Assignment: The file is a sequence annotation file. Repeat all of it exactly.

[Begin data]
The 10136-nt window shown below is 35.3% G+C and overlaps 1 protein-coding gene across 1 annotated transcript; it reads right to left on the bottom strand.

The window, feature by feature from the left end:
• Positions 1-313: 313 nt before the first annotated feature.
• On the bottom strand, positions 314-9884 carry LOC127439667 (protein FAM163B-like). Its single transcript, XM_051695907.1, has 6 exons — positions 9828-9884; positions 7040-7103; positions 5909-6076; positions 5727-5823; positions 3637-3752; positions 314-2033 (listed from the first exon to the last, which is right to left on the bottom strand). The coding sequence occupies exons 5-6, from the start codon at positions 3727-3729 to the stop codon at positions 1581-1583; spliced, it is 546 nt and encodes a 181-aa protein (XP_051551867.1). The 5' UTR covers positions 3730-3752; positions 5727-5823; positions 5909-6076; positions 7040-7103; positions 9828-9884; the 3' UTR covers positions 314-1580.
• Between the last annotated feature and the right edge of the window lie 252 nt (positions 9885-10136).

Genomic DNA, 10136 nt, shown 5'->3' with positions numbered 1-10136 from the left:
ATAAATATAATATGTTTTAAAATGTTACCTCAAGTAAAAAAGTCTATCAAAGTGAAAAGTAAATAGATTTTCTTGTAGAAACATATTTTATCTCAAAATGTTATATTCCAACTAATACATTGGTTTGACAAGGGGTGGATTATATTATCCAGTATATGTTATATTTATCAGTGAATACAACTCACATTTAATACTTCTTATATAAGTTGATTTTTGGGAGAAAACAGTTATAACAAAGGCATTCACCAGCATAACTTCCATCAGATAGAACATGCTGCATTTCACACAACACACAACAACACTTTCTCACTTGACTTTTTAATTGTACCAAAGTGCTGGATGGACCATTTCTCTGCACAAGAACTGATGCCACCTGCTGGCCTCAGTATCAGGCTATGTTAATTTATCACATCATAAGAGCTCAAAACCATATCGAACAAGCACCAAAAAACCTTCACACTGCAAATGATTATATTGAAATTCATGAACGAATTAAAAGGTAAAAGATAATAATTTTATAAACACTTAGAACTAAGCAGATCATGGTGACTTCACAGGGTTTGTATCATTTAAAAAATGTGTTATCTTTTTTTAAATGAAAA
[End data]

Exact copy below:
The 10136-nt window shown below is 35.3% G+C and overlaps 1 protein-coding gene across 1 annotated transcript; it reads right to left on the bottom strand.

The window, feature by feature from the left end:
• Positions 1-313: 313 nt before the first annotated feature.
• On the bottom strand, positions 314-9884 carry LOC127439667 (protein FAM163B-like). Its single transcript, XM_051695907.1, has 6 exons — positions 9828-9884; positions 7040-7103; positions 5909-6076; positions 5727-5823; positions 3637-3752; positions 314-2033 (listed from the first exon to the last, which is right to left on the bottom strand). The coding sequence occupies exons 5-6, from the start codon at positions 3727-3729 to the stop codon at positions 1581-1583; spliced, it is 546 nt and encodes a 181-aa protein (XP_051551867.1). The 5' UTR covers positions 3730-3752; positions 5727-5823; positions 5909-6076; positions 7040-7103; positions 9828-9884; the 3' UTR covers positions 314-1580.
• Between the last annotated feature and the right edge of the window lie 252 nt (positions 9885-10136).

Genomic DNA, 10136 nt, shown 5'->3' with positions numbered 1-10136 from the left:
ATAAATATAATATGTTTTAAAATGTTACCTCAAGTAAAAAAGTCTATCAAAGTGAAAAGTAAATAGATTTTCTTGTAGAAACATATTTTATCTCAAAATGTTATATTCCAACTAATACATTGGTTTGACAAGGGGTGGATTATATTATCCAGTATATGTTATATTTATCAGTGAATACAACTCACATTTAATACTTCTTATATAAGTTGATTTTTGGGAGAAAACAGTTATAACAAAGGCATTCACCAGCATAACTTCCATCAGATAGAACATGCTGCATTTCACACAACACACAACAACACTTTCTCACTTGACTTTTTAATTGTACCAAAGTGCTGGATGGACCATTTCTCTGCACAAGAACTGATGCCACCTGCTGGCCTCAGTATCAGGCTATGTTAATTTATCACATCATAAGAGCTCAAAACCATATCGAACAAGCACCAAAAAACCTTCACACTGCAAATGATTATATTGAAATTCATGAACGAATTAAAAGGTAAAAGATAATAATTTTATAAACACTTAGAACTAAGCAGATCATGGTGACTTCACAGGGTTTGTATCATTTAAAAAATGTGTTATCTTTTTTTAAATGAAAA